So here are some rare words of praise from me for the President: he did what needed to be done, he didn’t dither, he chose probably the best man to take over, and he recommitted his Administration to the fight. (Unavoidable grumble: I wish he had used the word “victory.”)

Let’s hope that good for us and for Afghanistan comes from this fiasco.

LINKS: More from Hot Air, with a compare and contrast video presentation, and from Michael Barone. The Anchoress has a round-up of reactions to the dismissal of McChrystal and the return of Petraeus.


Obama should fire General McChrystal

June 22, 2010

Those aren’t easy words for me to write, but the President has no choice after his field commander in Afghanistan aired scathing criticisms of the administration and the President himself in an interview with, unbelievably, Rolling Stone:

The top U.S. war commander in Afghanistan is being called to the White House for a face-to-face meeting with President Obama after issuing an apology Tuesday for an interview in which he described the president as unprepared for their first encounter.

In the article in this week’s issue of Rolling Stone, Gen. Stanley McChrystal also said he felt betrayed and blind-sided by his diplomatic partner, Ambassador Karl Eikenberry, as he and his aides took shots at other top officials.

McChrystal’s comments are reverberating through Washington and the Pentagon after the magazine depicted him as a lone wolf on the outs with many important figures in the Obama administration.

It characterized him as unable to convince some of his own soldiers that his strategy can win the nation’s longest-running war and dejected that the president didn’t know about his commendable military record.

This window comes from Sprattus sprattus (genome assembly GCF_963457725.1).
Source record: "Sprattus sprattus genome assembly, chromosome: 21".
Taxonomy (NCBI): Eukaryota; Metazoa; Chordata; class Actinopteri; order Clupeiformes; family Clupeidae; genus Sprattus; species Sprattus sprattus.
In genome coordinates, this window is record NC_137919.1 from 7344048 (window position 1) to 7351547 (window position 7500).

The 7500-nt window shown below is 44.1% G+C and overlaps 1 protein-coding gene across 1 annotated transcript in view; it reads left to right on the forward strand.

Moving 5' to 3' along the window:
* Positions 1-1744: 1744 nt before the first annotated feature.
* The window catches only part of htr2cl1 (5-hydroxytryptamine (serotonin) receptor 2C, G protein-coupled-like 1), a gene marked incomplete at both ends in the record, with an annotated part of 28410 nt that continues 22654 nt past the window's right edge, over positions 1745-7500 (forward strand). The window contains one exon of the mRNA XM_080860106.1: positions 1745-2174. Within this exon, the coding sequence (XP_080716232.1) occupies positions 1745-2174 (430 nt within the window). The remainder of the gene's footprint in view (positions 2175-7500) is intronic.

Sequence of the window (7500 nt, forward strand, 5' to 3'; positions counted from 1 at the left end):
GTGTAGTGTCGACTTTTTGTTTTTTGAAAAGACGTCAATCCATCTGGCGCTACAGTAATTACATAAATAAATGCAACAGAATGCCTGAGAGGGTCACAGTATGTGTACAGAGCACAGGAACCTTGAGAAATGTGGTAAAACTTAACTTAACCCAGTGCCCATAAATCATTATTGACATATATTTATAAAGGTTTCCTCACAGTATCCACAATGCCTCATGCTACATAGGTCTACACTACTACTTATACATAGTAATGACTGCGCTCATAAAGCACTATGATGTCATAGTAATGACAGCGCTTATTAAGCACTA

In Kabul on Tuesday, McChrystal issued a statement saying: “I extend my sincerest apology for this profile. It was a mistake reflecting poor judgment and should never have happened.”

(via ST)

He’s damn right it should never have happened. Forget the venue (Rolling Stone? WTF?), one of the pillars of the American constitutionalism is absolute deference to and respect for the civilian chain of command on the part of the military. It’s something that’s been drilled into our officers for so long and so hard that it’s become almost reflexive. The President has a constitutional role as Commander in Chief, and for any military man to disparage publicly the President of the United States or his ambassadors is by extension to disparage the Constitution itself and carries the faint whiff of Caesarism.

“But what about the general’s rights of free speech,” one may ask. First, they were necessarily and voluntarily limited when he swore his oath and donned the uniform. No captain would tolerate being openly berated by a corporal, nor can any president tolerate being openly insulted (and that’s what it was) by his generals. The principles of chain of command and civilian  control demands severe discretion on the part of the military, and McChrystal violated that.

Second, he has reasonable avenues to make his complaints known: he can talk to his superiors directly, including the President. If that doesn’t work, he can testify before relevant committees of Congress to air his concerns. And if that doesn’t work, he can always resign and return to civilian life, reassuming his full right of free speech, and then blast away.

But to castigate the President in a magazine? That’s three strikes in one, general. You’re out.

As I wrote, it’s not easy for me to advocate the dismissal of General McChrystal. Not only does he have a heretofore honorable record, but, at first glance, I largely agree and sympathize with his criticisms. But his method of airing was unacceptably insubordinate. As President Truman did with General MacArthur, President Obama should fire General McChrystal.

And then, one hopes, he’ll replace him with a modern Matthew Ridgway.

RELATED: Byron York examines General McChrystal’s real offense and says it was just a matter of time before the general stuck his foot in his mouth. Jed Babbin argues that Obama cannot fire McChrystal. Meanwhile, Politico reports that McChrystal reviewed the Rolling Stone article and didn’t complain. Hmmm…

UPDATE: Rolling Stone has posted the article. Don’t forget, this isn’t the first time the general has spoken out of turn.